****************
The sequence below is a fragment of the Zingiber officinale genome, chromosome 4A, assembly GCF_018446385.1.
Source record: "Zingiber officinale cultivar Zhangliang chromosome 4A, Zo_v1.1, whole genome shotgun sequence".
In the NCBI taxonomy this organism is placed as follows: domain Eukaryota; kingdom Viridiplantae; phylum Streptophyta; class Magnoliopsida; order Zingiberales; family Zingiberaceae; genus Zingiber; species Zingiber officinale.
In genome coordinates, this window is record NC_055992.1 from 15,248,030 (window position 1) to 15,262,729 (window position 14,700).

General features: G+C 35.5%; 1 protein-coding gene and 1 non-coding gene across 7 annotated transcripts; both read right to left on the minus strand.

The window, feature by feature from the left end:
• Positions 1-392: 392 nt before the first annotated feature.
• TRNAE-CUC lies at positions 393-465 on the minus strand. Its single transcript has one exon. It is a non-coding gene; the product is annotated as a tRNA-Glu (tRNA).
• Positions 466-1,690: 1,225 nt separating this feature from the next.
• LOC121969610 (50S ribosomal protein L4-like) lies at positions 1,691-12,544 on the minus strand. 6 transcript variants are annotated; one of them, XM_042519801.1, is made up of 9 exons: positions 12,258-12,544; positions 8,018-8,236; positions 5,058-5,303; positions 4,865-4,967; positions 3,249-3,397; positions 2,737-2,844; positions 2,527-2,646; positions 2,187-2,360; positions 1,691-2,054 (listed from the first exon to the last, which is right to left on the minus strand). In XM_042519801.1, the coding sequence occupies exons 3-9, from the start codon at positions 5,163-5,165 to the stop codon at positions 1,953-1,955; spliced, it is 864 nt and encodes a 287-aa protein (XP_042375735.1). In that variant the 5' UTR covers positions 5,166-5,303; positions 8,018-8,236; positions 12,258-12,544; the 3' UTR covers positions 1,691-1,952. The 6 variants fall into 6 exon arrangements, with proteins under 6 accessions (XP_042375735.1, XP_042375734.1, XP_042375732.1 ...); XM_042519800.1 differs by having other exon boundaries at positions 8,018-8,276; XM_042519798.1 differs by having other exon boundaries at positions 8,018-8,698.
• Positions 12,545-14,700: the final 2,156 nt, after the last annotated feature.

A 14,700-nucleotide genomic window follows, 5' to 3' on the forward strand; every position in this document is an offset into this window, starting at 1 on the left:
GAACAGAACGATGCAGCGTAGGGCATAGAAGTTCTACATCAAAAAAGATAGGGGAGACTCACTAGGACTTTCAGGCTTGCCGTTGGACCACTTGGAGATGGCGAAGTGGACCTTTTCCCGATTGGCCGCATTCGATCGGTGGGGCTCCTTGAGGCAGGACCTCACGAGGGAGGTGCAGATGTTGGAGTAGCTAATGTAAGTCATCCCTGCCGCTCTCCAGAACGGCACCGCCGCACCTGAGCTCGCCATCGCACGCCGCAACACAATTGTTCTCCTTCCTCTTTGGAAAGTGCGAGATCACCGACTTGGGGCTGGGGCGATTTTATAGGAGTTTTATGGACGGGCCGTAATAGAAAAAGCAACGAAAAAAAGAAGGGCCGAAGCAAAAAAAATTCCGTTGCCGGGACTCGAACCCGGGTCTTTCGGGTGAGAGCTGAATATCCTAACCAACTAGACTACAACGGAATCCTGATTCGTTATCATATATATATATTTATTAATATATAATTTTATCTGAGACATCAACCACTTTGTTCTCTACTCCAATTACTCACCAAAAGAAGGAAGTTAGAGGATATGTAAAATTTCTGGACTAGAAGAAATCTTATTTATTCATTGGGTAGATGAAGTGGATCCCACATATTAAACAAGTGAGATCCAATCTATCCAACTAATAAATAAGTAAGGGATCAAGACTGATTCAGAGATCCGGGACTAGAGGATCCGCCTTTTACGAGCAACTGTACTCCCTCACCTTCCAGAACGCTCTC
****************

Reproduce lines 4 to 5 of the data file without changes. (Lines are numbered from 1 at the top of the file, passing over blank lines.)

In genome coordinates, this window is record NC_055992.1 from 15,248,030 (window position 1) to 15,262,729 (window position 14,700).

General features: G+C 35.5%; 1 protein-coding gene and 1 non-coding gene across 7 annotated transcripts; both read right to left on the minus strand.